Asia has been a fertile region for cryptocurrency and blockchain adoption from the start, and this is expected to continue and expand into digital currency adoption too. Asia boasts a very ripe startup ecosystem, particularly in Singapore and Hong Kong. This, paired with the region's consistently high number of crypto investors as well as companies that are eager to engage in meaningful blockchain implementation, primes the region for its most active year in 2021.
Asia is also leading the world in Central Bank Digital Currency implementation, and the global forerunner in this space is definitively China. The People’s Bank of China has made clear that the Digital Yuan is essential to breaking the monopoly of the US dollar, and is an important tool for the internationalisation of the currency. China will likely roll out the Digital Yuan Central Bank Digital Currency at meaningful scale in 2021. This will allow for widespread adoption of the world's first digital national currency. There may also be full wallet support from digital wallet giants Alipay and WeChat Pay, which will further drive greater comfort with and adoption of digital currency technologies. Japan, the second largest economy in Asia, has been involved in talks to implement similar projects, as has Thailand. In Europe, the Bank of England is expected to be one of the first to make a move towards a digital currency, in light of Brexit. It is unlikely we will see a digital dollar soon, as the US Federal Reserve is moving at a notably slower pace than its international counterparts. It will be very interesting to see how the digital yuan starts to play into some of the economies that have been kept out of US dollar settlements, particularly in sanctioned countries.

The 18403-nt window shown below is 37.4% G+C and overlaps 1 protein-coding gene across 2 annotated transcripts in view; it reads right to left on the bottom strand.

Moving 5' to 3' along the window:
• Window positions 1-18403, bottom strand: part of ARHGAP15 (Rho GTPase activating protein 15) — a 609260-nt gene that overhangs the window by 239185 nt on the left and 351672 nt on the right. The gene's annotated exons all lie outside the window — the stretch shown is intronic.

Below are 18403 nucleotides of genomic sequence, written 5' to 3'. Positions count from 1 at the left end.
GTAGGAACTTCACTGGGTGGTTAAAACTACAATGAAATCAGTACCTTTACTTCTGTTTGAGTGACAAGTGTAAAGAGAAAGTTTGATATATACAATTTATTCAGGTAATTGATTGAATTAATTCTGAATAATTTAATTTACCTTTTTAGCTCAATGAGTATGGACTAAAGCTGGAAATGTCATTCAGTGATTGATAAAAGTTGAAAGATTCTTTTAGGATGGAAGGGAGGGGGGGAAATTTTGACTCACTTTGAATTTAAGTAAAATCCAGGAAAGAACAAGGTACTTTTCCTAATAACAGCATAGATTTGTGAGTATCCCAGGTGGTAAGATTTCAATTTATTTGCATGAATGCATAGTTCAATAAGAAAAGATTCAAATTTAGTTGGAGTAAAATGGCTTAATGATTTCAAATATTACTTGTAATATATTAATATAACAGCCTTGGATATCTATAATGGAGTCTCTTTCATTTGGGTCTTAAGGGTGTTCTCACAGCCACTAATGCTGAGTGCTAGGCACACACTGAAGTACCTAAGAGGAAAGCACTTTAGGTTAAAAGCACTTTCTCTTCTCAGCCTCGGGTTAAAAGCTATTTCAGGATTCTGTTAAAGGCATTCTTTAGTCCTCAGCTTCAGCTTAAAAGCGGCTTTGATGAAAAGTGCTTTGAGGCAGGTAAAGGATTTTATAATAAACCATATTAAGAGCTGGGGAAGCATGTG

Stablecoins are central to bringing new users into the crypto space and in broadening investor participation in the digital asset class as a whole. With Central Bank-led fiat printing policies expected to remain a fixture in 2021, stablecoins allow investors to on-ramp through fiat. The market capitalisation of mainstay USD-pegged stablecoins, such as USDC and USDT are likely to grow substantially in 2021. Facebook's Diem (formerly known as Libra) is also anticipated to launch in 2021, which will be a momentous development for mainstream adoption of the asset class. The US dollar